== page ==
Review: Hope in a Jar

Hope in a Jar by Kathy Peiss

I have a much different relationship with cosmetics than most women do. As an ace girl, I’ve never used cosmetics to make myself more conventionally attractive. Despite owning far too much nail polish, I haven’t a single red or pink. Cosmetics, for me, is just pretty paints–take ‘em or leave ‘em. Beauty culture, then, has always escaped me, especially the concept of “putting on your face”. (I am told putting on red lipstick is called “putting on your lady face” in Texas, and that’s just neat.) That’s where Hope in a Jar comes in. In fact, I stumbled across the recommendation for it during a discussion of that very subject.

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Booking Through Thursday: Illustrious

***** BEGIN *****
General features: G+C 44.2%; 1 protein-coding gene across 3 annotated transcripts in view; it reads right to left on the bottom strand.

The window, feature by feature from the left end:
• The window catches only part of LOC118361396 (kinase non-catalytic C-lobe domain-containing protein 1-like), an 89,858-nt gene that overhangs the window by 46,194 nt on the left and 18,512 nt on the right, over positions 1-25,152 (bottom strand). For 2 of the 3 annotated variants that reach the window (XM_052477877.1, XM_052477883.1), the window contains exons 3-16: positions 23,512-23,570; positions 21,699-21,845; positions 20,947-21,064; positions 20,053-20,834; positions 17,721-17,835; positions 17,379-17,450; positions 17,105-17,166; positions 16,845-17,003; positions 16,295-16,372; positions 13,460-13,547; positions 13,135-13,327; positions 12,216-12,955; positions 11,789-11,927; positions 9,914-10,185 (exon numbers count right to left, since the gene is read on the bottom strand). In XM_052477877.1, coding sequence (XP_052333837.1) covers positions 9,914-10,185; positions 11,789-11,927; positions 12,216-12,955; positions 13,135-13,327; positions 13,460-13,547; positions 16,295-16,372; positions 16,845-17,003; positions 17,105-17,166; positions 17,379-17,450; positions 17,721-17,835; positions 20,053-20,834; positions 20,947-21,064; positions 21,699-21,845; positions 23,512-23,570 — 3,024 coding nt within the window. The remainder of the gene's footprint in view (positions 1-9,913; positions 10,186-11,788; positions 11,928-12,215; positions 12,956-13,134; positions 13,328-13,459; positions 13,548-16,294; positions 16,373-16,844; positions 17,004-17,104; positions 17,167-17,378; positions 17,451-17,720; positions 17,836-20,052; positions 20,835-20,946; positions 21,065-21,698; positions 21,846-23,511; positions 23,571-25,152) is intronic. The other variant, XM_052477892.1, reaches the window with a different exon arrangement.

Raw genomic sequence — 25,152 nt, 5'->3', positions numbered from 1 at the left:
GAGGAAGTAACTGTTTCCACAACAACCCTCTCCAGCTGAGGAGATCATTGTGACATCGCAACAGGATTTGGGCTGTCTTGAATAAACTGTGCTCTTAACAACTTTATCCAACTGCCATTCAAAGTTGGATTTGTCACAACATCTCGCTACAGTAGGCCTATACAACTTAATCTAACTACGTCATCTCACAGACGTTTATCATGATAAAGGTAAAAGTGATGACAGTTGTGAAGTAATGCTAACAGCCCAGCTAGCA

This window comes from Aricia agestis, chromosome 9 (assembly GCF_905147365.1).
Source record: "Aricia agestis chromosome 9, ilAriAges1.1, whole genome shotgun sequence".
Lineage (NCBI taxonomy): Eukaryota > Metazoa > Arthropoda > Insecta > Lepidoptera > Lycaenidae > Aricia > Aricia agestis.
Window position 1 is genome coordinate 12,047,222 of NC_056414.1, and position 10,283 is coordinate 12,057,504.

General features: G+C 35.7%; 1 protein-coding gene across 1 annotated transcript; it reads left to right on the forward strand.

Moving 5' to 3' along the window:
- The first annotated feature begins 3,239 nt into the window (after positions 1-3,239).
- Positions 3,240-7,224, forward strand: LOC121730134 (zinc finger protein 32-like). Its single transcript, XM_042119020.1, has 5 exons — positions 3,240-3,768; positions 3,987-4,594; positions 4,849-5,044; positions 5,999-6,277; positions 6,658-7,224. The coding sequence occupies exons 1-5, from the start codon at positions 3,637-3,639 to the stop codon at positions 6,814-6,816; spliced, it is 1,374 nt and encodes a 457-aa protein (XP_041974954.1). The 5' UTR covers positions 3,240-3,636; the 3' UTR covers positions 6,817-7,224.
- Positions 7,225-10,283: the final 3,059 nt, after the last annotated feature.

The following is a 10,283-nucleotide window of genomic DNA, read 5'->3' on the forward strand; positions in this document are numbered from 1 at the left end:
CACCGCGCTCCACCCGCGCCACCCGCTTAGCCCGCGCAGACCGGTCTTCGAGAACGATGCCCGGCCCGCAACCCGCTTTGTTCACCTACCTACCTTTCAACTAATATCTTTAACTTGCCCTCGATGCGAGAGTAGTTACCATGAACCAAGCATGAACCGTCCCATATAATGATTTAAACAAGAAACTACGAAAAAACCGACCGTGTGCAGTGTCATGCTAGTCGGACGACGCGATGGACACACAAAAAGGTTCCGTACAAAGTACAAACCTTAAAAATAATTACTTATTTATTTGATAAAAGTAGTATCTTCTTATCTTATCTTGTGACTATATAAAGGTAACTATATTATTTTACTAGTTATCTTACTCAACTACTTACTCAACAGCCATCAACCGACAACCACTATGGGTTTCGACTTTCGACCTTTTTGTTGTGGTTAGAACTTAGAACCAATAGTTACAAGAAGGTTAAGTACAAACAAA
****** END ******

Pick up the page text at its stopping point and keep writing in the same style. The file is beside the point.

How do you feel about illustrations in your books? Graphs? Photos? Sketches?

It depends on the genre and tone of the book, as well as the presentation. I love the sparse sprinkling of gorgeous Alan Lee illustrations in my library copy of The Two Towers, since they serve to underscore a particular scene and certainly doesn’t try to illustrate everything. Leviathan had more illustrations, but it was similarly executed–spaced out throughout the book in an attempt to mimic older children’s literature.

I wish nonfiction books would do the same thing. Vested Interests, like a lot of nonfiction, had a glossy section in the middle of the book devoted to the illustrations, photos, and other visual aids the author referred to in the text. However, it would have been much more powerful if they were placed in the book where they’re referenced. I realize this is a publishing choice, since it’s apparently more efficient, but I think it may be dying out. Hope in a Jar, whose review should be up tomorrow, put the photos and illustrations where they were referenced, and it really made them pop in a way they didn’t in Vested Interests.